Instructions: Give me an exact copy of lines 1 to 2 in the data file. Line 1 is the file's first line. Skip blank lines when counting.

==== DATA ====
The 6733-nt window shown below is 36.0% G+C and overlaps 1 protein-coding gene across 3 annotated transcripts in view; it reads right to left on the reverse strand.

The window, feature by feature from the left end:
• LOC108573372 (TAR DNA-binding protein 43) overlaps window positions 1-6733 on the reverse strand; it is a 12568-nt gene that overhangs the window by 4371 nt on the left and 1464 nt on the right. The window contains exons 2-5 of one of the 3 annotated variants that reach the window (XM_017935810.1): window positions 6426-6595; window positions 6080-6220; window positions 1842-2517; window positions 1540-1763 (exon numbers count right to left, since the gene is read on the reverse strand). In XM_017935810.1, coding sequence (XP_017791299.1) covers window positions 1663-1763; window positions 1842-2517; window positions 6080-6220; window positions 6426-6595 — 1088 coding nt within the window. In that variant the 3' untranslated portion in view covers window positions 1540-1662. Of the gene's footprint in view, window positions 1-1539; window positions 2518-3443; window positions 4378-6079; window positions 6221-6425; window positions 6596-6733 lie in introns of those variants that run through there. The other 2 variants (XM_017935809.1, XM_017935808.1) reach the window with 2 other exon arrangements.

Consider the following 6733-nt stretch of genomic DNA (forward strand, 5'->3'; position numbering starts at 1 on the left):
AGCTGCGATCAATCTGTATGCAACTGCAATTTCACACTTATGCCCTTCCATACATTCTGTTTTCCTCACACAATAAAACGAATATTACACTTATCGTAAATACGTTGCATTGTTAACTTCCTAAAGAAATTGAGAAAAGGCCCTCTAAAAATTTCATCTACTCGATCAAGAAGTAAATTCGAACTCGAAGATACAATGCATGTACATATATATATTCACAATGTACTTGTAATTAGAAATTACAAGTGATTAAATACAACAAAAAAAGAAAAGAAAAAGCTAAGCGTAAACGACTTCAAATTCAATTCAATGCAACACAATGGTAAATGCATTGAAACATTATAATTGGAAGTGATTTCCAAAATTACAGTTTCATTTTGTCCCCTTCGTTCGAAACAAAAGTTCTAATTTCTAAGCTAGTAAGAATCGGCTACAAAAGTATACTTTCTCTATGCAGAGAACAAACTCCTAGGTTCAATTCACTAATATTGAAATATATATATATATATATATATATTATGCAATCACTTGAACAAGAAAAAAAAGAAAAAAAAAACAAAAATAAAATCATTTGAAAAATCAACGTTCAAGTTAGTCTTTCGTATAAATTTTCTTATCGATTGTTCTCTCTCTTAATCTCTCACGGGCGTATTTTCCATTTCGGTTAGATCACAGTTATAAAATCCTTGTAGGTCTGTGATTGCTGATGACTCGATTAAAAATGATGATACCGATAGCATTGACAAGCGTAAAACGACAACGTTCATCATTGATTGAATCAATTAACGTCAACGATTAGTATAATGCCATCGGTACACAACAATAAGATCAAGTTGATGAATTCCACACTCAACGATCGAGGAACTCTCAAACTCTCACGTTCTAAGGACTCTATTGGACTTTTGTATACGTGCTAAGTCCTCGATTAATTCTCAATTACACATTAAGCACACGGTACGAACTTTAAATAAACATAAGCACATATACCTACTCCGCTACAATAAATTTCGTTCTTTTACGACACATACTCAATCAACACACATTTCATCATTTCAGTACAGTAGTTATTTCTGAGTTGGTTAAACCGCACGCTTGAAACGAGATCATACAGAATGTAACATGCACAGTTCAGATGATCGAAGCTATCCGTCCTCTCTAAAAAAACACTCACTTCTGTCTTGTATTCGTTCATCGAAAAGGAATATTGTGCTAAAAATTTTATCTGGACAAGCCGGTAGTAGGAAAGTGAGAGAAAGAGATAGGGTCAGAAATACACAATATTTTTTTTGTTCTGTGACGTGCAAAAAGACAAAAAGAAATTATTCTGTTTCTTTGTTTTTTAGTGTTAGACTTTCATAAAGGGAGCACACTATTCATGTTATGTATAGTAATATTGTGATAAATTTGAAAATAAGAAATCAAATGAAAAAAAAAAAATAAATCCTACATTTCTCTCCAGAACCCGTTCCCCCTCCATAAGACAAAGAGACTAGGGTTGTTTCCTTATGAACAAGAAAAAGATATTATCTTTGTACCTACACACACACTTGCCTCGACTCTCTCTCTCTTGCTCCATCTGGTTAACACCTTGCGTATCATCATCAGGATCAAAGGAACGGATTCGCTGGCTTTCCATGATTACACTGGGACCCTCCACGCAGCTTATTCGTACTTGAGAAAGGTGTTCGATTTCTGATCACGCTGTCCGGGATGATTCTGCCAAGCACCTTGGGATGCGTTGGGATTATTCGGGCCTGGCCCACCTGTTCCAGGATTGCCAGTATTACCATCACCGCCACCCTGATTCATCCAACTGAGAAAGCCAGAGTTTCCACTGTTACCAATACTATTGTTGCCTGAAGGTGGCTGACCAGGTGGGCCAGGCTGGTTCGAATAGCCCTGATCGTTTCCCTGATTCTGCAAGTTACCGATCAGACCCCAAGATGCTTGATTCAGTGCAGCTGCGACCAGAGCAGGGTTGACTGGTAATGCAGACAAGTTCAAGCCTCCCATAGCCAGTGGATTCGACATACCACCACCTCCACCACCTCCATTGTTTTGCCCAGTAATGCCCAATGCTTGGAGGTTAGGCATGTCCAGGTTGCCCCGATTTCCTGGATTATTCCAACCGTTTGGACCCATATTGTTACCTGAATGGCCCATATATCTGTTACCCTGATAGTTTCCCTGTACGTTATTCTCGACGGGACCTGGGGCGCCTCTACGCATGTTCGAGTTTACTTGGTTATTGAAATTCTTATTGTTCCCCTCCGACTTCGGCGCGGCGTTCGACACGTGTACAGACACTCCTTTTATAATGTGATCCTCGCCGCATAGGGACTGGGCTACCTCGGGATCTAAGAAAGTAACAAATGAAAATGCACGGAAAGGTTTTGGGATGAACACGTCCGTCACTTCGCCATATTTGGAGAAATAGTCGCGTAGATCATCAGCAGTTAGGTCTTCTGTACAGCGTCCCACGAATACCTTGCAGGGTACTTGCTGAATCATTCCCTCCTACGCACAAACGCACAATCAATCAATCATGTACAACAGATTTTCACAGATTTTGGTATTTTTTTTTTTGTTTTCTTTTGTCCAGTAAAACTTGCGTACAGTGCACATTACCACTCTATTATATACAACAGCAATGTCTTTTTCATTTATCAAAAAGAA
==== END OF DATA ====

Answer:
The 6733-nt window shown below is 36.0% G+C and overlaps 1 protein-coding gene across 3 annotated transcripts in view; it reads right to left on the reverse strand.

The window, feature by feature from the left end: